Project to strengthen existing early warning systems that are part of the Pacific.
A new project, Strengthening Hydro-Meteorological Early Warning Systems in the Pacific, has been launched with funding from the Climate Risk and Early Warning Systems Initiative (CREWS).
It will enhance the effectiveness and inclusiveness of Regional Early Warning Systems (EWS) for local and vulnerable populations in Pacific Islands, improving the early warning capabilities of national and regional hydro-meteorological centers and strengthening existing governance structures.
Of the 4.3 billion people living in the Asia Pacific, it is the 2.3 million inhabiting the Pacific’s Small Island Developing States (SIDS) who face the highest level of disaster and climate risk. The Asia Pacific Disaster Report 2019 rates the risk level as 3 to 4 times that of any other population in the entire region. The Pacific is on the frontline of the climate crisis.
CREWS Pacific SIDS 2.0, as it is known, is the second regional CREWS project in the Pacific and seeks to strengthen existing early warning systems that are part of the region’s stronger and more comprehensive human security and resilience agenda.
The four-year US$4.8 million project is expected to be completed in December 2024, and is jointly implemented by WMO, the UN Office for Disaster Risk Reduction (UNDRR), and the World Bank Global Facility for Disaster Reduction and Recovery (WB-GFDRR).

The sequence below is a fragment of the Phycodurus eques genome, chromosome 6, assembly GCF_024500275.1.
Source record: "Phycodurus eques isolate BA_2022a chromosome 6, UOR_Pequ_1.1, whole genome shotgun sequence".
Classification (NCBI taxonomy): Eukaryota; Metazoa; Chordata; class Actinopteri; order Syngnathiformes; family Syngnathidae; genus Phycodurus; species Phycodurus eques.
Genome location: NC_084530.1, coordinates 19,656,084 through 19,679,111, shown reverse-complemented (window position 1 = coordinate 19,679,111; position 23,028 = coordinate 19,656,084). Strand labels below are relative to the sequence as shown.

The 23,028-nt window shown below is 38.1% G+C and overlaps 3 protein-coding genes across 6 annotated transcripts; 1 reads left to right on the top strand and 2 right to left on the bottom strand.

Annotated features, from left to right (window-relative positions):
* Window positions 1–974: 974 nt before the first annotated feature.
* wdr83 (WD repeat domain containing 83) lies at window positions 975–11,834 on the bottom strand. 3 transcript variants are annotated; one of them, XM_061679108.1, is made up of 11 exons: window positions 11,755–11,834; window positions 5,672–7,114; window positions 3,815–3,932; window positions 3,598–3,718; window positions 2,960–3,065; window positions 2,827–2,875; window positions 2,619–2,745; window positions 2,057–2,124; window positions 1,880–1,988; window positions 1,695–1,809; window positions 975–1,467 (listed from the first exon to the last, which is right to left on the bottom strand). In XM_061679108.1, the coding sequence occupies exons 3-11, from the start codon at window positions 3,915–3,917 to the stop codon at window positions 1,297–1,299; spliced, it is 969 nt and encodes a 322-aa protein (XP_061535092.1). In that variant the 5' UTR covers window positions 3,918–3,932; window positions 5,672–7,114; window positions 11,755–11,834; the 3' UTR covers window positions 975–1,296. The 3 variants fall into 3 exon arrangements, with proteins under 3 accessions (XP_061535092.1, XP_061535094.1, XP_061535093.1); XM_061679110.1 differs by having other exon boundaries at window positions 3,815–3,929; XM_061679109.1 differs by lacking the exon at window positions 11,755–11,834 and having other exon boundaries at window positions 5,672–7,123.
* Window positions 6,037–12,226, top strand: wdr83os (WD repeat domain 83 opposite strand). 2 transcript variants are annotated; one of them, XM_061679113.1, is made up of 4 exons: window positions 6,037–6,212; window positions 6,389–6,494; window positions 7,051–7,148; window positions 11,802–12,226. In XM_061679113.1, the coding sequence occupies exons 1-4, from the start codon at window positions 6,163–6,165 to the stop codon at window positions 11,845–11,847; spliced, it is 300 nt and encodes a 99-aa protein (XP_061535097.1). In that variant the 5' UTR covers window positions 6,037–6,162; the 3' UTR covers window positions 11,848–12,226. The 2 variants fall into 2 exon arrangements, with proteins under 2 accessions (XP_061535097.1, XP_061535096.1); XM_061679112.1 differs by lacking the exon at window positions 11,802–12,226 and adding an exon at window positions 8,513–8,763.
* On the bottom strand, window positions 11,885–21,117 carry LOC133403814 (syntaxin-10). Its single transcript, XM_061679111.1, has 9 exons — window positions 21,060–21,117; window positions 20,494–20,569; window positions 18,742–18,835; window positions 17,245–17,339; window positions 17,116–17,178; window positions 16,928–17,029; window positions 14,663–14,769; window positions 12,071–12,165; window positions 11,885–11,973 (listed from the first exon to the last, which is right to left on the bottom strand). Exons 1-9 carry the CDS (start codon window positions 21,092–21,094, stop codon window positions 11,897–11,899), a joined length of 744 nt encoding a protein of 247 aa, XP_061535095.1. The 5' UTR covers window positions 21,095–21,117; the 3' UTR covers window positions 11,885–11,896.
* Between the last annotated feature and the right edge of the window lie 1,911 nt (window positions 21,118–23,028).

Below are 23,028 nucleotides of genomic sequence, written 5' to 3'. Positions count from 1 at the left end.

“Pacific Small Island Developing States greatly appreciate the assistance from the CREWS Secretariat to upscale the NMHSs and Disaster Managers Early Warning Systems effectiveness and reliability to the Pacific community,” said Ofa Fa’anunu, President, of WMO Regional Association V (South-West Pacific) and chair of the launch event, which was attended by more than 50 participants from throughout the region.
“Proportionally to the impact of climate change in SIDS, a mere 2.2% of related finances are targeted to these nations. CREWS focuses its long-term financing exclusively on these vulnerable countries,” said John Harding, Head of the CREWS Secretariat.
The project is structured around five main components:
*Improved Governance Structures
*Enhanced product development and accessibility
*Enhanced service delivery
*Enhanced communication and awareness programmes on Early Warning Systems (EWS)
*Improved integration of gender including people living with disabilities across the EWS chain
Throughout the duration of the project, WMO, UNDRR, and WB-GFDRR, along with regional partners, the Secretariat of the Pacific Regional Environment Programme (SPREP), Secretariat of the Pacific Community (SPC) and the Australian Bureau of Meteorology (BOM) will implement various activities in the region including tailored training on weather, water and climate products and systems, community-based EWS activities to assist selected communities with their early warning efforts, and enhanced EWS communication and awareness programs with a focus on inclusivity and reaching the “last mile”.
Filipe Lucio, Director of WMO’s Regional Strategic Office stated, “The CREWS Pacific SIDS project will enable the communication of more effective warnings to communities, focusing on gender and vulnerable groups, which will facilitate identification of appropriate actions by supporting the four pillars of an effective end-to-end early warning system.”
The event also included a round table discussion, which was facilitated by Andy McElroy, Head of UNDRR Pacific sub-regional office, and brought together experts in meteorology, hydrology, climate services and disaster management to share their experiences on EWS in the region, and their efforts in improving and enhancing their services for the betterment of their communities in response to hydro-meteorological disasters.
This story was published at World Meteorological Organization on 14 July 2021, reposted via PACNEWS.